Graphic organizers are powerful tools because they provide a visual representation of the text, making it easier for students to follow the story and identify key information. Teachers can use them as formative assessments to gather data on how to improve reading comprehension skills.
In addition, they can be used to facilitate the following reading comprehension skills:
- Making connections
- Identifying the main idea and details
- Comparing and contrasting
- Analyzing story elements
- Understanding cause and effect
- Analyzing characters
- Making inferences
- Recording predictions
Fun Reading Comprehension Activities
Initially, the focus of reading instruction is more on the process of learning to read. As students progress, the goal of instruction shifts to reading to learn. It’s important to provide creative activities for them to practice their comprehension. These fresh ideas will keep your students engaged as they fine-tune their reading comprehension skills.
Read and Build
In this hands-on activity, students can construct scenes from stories using building blocks. Students can pick their favorite part of the story to recreate or have them choose a significant scene (and explain their reasoning) to incorporate higher-order thinking skills.
Individually, students can use them to retell the story. As a group, students can sequence the story together using their creations.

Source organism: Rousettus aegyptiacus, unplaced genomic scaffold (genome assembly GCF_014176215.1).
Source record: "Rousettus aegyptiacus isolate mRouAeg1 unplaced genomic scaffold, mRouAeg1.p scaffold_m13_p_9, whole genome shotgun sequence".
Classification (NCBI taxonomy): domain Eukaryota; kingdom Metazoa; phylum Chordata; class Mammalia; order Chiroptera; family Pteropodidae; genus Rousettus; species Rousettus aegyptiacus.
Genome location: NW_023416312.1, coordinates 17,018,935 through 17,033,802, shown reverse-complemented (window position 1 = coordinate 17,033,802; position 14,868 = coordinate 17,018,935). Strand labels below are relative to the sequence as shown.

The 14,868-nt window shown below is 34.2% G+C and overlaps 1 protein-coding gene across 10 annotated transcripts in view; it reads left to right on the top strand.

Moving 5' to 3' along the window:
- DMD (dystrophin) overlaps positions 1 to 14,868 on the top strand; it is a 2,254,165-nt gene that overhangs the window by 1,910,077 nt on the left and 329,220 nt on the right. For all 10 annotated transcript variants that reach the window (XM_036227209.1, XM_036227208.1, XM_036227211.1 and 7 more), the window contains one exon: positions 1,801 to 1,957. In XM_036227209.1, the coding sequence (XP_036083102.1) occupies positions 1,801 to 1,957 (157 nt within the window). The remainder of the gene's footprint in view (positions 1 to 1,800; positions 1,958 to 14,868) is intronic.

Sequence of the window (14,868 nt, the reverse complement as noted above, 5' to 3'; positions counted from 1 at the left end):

Have students practice their visualization skills by using clue cards. After listening to you read each descriptive clue, students guess the object. Students can record their guesses by drawing a picture. After each clue, ask students if they changed their mind—and if so, why.
Beach Ball Comprehension
Get your students up and moving with this kinesthetic comprehension activity. Blow up a beach ball and write numbers around it using a permanent marker. Create a numbered list of comprehension questions to use—consider displaying the list on a chart or smart board so that students can reference it. Students can toss or roll the ball to each other and choose a question to answer.
This activity helps students develop the reading comprehension skills of visualization, character analysis, and identifying story elements—and it can be done with any age group. Have students create a “wanted” poster for a character, like an antagonist, from a story. Practice using visualization to draw a picture of the character, then identify character traits to include on the poster.
Picture of the Day
Teach your students how to make inferences by using a “picture of the day.” This can be done at any grade level—simply show students a photograph or illustration and ask questions to develop their inferential thinking.
Consider the reading comprehension strategy that you’re focusing on, and try to select images that support that skill. For example, a photograph of a building or specific location can help support understanding of the setting of a story. If you’re teaching cause and effect, you can find a picture of a melted ice cream cone on a sunny day.
With intentional instruction, teachers can help their students become effective, strategic, and metacognitive learners with strong reading comprehension skills.